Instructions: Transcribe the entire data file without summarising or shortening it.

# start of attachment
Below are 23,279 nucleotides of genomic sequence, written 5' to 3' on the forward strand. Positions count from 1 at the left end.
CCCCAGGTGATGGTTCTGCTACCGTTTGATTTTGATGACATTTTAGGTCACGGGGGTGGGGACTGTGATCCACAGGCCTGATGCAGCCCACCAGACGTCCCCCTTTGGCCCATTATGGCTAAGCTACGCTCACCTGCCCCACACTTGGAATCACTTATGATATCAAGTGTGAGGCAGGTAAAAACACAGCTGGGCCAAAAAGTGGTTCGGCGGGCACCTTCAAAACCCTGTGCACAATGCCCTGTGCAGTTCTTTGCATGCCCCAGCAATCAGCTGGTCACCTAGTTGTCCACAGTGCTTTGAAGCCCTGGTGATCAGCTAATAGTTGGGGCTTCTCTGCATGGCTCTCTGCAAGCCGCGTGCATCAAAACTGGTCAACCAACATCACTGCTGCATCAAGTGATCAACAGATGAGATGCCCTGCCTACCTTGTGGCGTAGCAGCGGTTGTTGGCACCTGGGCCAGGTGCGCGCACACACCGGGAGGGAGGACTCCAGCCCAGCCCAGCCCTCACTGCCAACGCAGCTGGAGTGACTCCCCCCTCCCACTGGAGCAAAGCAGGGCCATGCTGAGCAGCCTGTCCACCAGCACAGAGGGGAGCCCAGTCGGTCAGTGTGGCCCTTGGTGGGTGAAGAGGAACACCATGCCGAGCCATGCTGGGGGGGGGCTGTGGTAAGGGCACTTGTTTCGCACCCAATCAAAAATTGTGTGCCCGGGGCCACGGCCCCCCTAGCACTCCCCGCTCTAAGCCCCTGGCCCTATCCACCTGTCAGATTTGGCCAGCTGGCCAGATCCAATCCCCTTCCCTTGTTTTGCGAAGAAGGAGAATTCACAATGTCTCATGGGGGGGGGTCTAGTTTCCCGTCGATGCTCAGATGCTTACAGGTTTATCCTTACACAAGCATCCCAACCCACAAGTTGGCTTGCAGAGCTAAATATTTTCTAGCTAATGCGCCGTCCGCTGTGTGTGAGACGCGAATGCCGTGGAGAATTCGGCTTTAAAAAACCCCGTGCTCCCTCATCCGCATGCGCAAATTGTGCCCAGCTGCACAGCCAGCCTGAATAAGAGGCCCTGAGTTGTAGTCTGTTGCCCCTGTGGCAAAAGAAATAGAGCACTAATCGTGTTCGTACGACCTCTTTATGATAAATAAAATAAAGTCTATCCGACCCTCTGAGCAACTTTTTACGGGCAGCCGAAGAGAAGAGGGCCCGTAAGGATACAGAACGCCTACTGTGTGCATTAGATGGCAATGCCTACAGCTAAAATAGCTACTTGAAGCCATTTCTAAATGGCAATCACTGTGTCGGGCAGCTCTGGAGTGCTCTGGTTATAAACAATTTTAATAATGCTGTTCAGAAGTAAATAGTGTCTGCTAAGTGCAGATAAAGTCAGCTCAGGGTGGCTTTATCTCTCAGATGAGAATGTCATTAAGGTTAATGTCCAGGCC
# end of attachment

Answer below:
Below are 23,279 nucleotides of genomic sequence, written 5' to 3' on the forward strand. Positions count from 1 at the left end.
CCCCAGGTGATGGTTCTGCTACCGTTTGATTTTGATGACATTTTAGGTCACGGGGGTGGGGACTGTGATCCACAGGCCTGATGCAGCCCACCAGACGTCCCCCTTTGGCCCATTATGGCTAAGCTACGCTCACCTGCCCCACACTTGGAATCACTTATGATATCAAGTGTGAGGCAGGTAAAAACACAGCTGGGCCAAAAAGTGGTTCGGCGGGCACCTTCAAAACCCTGTGCACAATGCCCTGTGCAGTTCTTTGCATGCCCCAGCAATCAGCTGGTCACCTAGTTGTCCACAGTGCTTTGAAGCCCTGGTGATCAGCTAATAGTTGGGGCTTCTCTGCATGGCTCTCTGCAAGCCGCGTGCATCAAAACTGGTCAACCAACATCACTGCTGCATCAAGTGATCAACAGATGAGATGCCCTGCCTACCTTGTGGCGTAGCAGCGGTTGTTGGCACCTGGGCCAGGTGCGCGCACACACCGGGAGGGAGGACTCCAGCCCAGCCCAGCCCTCACTGCCAACGCAGCTGGAGTGACTCCCCCCTCCCACTGGAGCAAAGCAGGGCCATGCTGAGCAGCCTGTCCACCAGCACAGAGGGGAGCCCAGTCGGTCAGTGTGGCCCTTGGTGGGTGAAGAGGAACACCATGCCGAGCCATGCTGGGGGGGGGCTGTGGTAAGGGCACTTGTTTCGCACCCAATCAAAAATTGTGTGCCCGGGGCCACGGCCCCCCTAGCACTCCCCGCTCTAAGCCCCTGGCCCTATCCACCTGTCAGATTTGGCCAGCTGGCCAGATCCAATCCCCTTCCCTTGTTTTGCGAAGAAGGAGAATTCACAATGTCTCATGGGGGGGGGTCTAGTTTCCCGTCGATGCTCAGATGCTTACAGGTTTATCCTTACACAAGCATCCCAACCCACAAGTTGGCTTGCAGAGCTAAATATTTTCTAGCTAATGCGCCGTCCGCTGTGTGTGAGACGCGAATGCCGTGGAGAATTCGGCTTTAAAAAACCCCGTGCTCCCTCATCCGCATGCGCAAATTGTGCCCAGCTGCACAGCCAGCCTGAATAAGAGGCCCTGAGTTGTAGTCTGTTGCCCCTGTGGCAAAAGAAATAGAGCACTAATCGTGTTCGTACGACCTCTTTATGATAAATAAAATAAAGTCTATCCGACCCTCTGAGCAACTTTTTACGGGCAGCCGAAGAGAAGAGGGCCCGTAAGGATACAGAACGCCTACTGTGTGCATTAGATGGCAATGCCTACAGCTAAAATAGCTACTTGAAGCCATTTCTAAATGGCAATCACTGTGTCGGGCAGCTCTGGAGTGCTCTGGTTATAAACAATTTTAATAATGCTGTTCAGAAGTAAATAGTGTCTGCTAAGTGCAGATAAAGTCAGCTCAGGGTGGCTTTATCTCTCAGATGAGAATGTCATTAAGGTTAATGTCCAGGCC